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EU Citizenship: On Sale Now!

In the market for citizenship in the European Union (EU)? It’s now up for sale at a mere US$877,000. 

According to Eurasia Review, the Maltese parliament passed a bill this week which offers citizenship to “ultra-high net worth individuals and families worldwide” who can pay the aforementioned sum. Spouses and children of successful candidates will be charged US$33,700 for citizenship. 

Malta’s new Individual Investor Program (IIP) hopes to bring in over US$400 million a year to the country, attracting investors and high spenders to the small group of islands located between North Africa and Europe, reports the EUObserver.com. Henley & Partners, a citizenship and residence planning firm, says that a diligent vetting process will ensure “only highly respectable clients will be admitted” as new citizens of Malta—and therefore, by extension, of the EU.

Defining “Exceptional”

According to Jelena Džankić of the University of Edinburgh’s Europeanisation of Citizenship in the Successor States of the Former Yugoslavia (CITSEE) project, a number of countries have unique provisions for the naturalization of “exceptional” foreign nationals.

A country may waive customary citizenship criteria such as residency and knowledge of language and culture for these individuals, and may not require them to renounce their citizenship of origin. Though rarely used, these programs aim to “reward those individuals who have de facto made a significant contribution” to a country’s economy, sports, sciences, or culture, says Džankić.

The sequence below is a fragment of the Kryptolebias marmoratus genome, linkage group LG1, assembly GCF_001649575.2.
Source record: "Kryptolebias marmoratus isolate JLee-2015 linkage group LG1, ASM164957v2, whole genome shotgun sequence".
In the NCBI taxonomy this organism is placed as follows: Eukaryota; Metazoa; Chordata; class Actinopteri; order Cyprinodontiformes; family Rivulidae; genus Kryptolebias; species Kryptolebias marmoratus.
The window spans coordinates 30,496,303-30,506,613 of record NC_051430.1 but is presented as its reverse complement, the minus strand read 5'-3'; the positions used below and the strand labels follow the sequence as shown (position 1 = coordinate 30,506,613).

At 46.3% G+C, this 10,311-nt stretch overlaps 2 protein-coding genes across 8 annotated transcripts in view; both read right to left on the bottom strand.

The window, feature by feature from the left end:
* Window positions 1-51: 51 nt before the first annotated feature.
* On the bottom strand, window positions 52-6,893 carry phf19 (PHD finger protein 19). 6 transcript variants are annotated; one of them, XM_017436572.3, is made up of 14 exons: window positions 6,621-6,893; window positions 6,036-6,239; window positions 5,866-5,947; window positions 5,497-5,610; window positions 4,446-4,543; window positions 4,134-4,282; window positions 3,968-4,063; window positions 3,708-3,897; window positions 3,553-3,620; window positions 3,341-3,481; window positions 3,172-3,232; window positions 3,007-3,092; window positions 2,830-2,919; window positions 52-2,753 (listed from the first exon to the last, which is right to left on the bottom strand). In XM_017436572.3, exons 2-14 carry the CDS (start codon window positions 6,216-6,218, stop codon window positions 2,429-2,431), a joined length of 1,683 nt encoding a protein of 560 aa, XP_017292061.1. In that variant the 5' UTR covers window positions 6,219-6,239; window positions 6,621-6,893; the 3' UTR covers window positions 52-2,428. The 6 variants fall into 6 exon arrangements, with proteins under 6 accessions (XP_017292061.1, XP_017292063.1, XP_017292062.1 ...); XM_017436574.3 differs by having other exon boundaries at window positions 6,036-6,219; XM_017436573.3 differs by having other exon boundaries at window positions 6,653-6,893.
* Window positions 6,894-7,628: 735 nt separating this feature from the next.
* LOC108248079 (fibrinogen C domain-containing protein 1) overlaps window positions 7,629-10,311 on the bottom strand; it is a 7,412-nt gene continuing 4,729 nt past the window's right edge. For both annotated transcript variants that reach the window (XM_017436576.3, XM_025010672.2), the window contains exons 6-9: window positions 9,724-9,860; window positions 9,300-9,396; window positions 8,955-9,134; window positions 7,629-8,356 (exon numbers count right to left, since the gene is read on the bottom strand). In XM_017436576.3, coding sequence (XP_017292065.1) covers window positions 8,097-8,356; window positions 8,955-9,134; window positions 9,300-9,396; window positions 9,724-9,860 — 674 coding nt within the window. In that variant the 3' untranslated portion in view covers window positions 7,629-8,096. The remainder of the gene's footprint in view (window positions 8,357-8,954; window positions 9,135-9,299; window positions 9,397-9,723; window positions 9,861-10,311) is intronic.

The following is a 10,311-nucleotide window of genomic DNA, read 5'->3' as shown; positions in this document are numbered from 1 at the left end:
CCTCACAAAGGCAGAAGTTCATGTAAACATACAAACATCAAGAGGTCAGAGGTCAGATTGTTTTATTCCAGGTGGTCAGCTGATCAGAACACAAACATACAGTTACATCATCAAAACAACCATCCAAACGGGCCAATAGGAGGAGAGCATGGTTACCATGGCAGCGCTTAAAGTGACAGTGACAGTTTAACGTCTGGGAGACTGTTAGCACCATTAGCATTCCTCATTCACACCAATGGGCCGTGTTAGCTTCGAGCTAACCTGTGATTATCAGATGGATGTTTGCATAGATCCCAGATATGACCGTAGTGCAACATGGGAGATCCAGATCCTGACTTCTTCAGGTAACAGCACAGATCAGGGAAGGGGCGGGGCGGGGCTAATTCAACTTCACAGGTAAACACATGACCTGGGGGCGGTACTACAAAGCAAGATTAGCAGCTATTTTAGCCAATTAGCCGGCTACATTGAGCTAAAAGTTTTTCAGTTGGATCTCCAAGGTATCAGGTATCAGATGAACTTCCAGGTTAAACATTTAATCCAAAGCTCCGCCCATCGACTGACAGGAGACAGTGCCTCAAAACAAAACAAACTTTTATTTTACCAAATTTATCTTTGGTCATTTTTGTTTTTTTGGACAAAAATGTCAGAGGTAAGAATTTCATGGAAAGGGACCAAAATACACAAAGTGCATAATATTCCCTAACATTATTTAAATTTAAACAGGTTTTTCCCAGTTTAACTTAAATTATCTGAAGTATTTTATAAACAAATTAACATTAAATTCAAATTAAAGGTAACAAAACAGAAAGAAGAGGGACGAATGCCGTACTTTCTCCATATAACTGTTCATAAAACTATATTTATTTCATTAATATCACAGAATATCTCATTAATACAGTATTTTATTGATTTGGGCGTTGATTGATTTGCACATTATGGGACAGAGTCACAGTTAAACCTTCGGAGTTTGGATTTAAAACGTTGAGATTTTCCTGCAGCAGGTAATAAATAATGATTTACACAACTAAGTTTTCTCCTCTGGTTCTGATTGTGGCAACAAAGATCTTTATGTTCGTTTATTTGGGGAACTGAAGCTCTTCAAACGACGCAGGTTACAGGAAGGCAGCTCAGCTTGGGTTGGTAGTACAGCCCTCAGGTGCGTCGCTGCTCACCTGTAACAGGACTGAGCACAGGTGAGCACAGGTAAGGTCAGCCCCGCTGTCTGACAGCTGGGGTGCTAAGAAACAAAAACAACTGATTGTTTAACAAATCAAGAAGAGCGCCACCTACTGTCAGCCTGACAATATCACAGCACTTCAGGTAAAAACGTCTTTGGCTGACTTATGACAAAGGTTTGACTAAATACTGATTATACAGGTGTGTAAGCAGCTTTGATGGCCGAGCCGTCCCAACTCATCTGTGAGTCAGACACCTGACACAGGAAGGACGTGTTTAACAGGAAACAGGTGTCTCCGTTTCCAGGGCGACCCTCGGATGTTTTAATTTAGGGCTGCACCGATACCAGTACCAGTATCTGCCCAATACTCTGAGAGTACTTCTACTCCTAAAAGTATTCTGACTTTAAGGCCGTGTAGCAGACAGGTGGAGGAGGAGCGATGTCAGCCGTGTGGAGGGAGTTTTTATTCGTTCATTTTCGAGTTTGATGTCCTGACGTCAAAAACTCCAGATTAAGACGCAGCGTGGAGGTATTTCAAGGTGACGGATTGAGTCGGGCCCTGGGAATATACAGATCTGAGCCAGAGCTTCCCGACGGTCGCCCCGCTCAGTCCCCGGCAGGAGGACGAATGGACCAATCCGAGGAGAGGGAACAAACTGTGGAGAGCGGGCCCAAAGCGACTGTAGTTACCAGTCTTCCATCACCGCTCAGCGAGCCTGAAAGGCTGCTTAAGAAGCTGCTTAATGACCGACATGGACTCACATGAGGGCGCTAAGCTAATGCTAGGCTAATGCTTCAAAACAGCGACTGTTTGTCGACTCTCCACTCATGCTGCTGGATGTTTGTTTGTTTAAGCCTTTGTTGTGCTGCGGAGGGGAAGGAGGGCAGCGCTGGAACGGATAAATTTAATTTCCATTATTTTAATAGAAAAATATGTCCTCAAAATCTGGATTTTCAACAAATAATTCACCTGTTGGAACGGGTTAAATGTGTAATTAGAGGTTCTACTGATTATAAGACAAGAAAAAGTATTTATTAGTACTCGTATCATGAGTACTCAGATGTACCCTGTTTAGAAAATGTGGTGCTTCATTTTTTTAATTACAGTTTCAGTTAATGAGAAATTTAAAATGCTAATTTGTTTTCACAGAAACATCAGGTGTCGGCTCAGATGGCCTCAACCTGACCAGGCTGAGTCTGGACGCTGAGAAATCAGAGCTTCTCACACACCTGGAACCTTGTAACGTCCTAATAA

“Investor citizenship” makes this expedited citizenship option more accessible, namely because it opens up the definition of an “exceptional” individual to include one who is able and willing to pay significant sums of money for citizenship.

Malta is not the first country in the world, or even in the EU, to sell citizenship.

Austria offers citizenship for US$10 million. St. Kitts and Nevis presents the “most attractive citizenship-by-investment program available today,” requiring a US$250,000 contribution to the country's Sugar Industry Diversification Foundation or a US$400,000 investment in real estate, reports CNN.The Caribbean island of Dominica extends citizenship pending a US$100,000 investment.

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